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Shakespeare and Slavic Countries
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Shakespeare 450 Anniversary, Paris
‘The Slavs’ great capacity for hero worship, particularly for the man of intellect, has given Shakespeare as high a place in their estimation as we would give a military hero returning from a victory’ (Cyril Bryner, 1941).
‘Shakespeare. Change his name into a mountain, and it will surpass the Himalayas…Before his appearance the world was incomplete’ (Sándor Petőfi, 1947).
This panel will study Shakespeare’s adoption and adaptation within the countries of Eastern and East-Central Europe, including those comprising the former USSR. Angles such as the historic, cultural, political, theatrical, and translation studies will be considered.
Shakespeare’s journey in Eastern Europe goes as far back as tours of English comedians during his lifetime and soon after his death to the court of Zygmunt III of Poland. The 18th century saw the first attempts at appropriating and adapting his work in the Russian language, with Sumarokov’s first quasi-translation of Hamlet. The age of National movements in European cultural and political life continued well into the 19th century, as did admiration for Shakespeare. In Russia of the Romantic era, Shakespeare and Byron were two major sources of inspiration for poets, artists and composers. Tchaikovsky dreamt of composing an opera based on Hamlet, but he found the Danish Prince’s irony untranslatable into music. However, he did not shrink from composing incidental music and symphonic pieces based on Shakespeare’s plays. Apart from productions, translations, and adaptations, studies and analysis of Shakespeare’s plays began to appear. The Bolshevik Revolution of 1917 and the arrival of Socialist doctrines brought more overtly political shades into Shakespeare productions, along with experimental interpretations especially during the avant-garde 20s and early 30s. Wartime Shakespeare took various shapes and colours to fit the purposes and morale of the various nations - for example, certain more introspective plays such as Hamlet were absent from most Soviet stages. The Thaw saw two great cinema adaptations of Shakespeare by Grigori Kozintsev, as well as many key Shakespeare studies, such as Jan Kott’s, Shakespeare our contemporary (1964).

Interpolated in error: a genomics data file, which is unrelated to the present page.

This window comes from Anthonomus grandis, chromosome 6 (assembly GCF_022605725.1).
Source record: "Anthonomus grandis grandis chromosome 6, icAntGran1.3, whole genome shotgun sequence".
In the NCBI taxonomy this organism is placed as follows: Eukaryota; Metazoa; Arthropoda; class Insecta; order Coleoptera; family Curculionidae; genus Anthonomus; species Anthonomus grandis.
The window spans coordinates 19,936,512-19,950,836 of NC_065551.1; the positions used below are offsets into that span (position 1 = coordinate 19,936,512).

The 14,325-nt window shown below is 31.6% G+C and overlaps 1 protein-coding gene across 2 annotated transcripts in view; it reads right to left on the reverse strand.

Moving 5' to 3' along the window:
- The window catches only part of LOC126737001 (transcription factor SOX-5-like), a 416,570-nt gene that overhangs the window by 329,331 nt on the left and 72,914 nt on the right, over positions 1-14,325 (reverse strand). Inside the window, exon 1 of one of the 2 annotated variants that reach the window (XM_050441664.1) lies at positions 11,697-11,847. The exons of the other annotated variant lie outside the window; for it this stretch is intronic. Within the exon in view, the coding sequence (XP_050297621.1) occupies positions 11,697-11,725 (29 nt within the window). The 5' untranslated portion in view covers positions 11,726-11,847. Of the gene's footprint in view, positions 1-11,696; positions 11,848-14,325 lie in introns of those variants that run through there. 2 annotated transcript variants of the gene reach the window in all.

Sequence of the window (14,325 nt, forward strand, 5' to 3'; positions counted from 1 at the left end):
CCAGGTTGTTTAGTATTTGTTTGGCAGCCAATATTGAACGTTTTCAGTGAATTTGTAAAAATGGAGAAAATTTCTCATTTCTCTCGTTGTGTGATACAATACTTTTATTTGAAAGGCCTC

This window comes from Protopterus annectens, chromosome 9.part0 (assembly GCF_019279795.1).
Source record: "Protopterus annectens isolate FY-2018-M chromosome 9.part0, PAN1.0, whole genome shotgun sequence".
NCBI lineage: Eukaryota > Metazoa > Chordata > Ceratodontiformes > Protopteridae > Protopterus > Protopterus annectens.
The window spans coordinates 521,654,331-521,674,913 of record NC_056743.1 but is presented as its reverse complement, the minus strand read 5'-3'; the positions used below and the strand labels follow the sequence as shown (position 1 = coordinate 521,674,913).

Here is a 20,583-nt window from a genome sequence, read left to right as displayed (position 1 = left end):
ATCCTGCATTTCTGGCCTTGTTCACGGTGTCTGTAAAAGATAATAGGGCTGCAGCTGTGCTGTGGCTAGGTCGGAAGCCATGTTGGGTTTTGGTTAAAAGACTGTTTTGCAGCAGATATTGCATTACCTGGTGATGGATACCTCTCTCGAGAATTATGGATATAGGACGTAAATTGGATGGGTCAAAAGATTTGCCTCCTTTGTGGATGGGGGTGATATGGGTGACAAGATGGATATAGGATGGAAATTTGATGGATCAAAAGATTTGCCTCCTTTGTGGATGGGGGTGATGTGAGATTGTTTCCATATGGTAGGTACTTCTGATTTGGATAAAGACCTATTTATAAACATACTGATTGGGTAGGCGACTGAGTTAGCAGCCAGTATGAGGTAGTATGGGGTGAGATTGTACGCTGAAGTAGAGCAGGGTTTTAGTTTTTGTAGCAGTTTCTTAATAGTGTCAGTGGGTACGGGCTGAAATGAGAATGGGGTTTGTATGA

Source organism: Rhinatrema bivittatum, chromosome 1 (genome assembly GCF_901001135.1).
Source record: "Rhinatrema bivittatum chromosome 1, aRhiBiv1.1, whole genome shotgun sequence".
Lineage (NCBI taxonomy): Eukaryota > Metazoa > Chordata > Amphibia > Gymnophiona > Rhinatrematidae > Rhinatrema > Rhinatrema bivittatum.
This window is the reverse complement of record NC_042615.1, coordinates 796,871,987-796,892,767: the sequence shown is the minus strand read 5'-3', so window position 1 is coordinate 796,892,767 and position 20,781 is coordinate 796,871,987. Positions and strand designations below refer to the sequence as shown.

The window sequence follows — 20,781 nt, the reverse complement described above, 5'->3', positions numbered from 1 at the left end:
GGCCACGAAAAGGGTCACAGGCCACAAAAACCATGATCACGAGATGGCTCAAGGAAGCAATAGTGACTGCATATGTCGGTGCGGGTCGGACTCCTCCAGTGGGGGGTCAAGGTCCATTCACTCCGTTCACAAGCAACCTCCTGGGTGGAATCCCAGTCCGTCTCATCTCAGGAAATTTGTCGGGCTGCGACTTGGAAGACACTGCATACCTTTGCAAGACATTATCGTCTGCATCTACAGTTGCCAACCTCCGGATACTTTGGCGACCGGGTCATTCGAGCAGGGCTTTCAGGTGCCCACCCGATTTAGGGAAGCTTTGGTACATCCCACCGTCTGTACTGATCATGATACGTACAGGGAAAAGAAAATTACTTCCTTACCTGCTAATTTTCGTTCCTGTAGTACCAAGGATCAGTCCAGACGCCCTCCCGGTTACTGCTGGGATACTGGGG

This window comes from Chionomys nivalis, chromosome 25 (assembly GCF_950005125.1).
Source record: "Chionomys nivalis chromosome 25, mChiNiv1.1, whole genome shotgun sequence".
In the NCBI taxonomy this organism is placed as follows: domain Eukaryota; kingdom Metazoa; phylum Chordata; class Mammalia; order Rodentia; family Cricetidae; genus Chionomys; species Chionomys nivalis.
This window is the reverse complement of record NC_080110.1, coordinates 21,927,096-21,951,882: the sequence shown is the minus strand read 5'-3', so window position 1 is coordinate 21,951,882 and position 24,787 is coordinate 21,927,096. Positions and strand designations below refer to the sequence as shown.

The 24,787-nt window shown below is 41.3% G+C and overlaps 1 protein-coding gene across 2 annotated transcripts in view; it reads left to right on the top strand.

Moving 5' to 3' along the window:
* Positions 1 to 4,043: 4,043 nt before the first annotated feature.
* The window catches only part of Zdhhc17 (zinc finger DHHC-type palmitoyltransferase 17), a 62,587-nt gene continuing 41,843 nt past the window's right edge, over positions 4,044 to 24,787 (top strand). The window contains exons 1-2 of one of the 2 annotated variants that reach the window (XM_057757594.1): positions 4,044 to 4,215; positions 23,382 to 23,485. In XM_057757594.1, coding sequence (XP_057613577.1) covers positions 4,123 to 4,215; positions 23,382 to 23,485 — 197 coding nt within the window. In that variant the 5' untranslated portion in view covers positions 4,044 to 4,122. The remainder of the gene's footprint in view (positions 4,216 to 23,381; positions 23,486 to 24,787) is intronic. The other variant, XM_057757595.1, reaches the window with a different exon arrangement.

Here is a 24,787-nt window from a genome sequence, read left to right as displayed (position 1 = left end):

Discussion topics for the panel include but are not limited to:
Please submit abstracts (200-300 words) and brief biography (c.150 words) including your affiliation by 1 August 2013 to the panel convenors: Michelle Assay (✉firstname.lastname@example.org) and Professor David Fanning (✉email@example.com).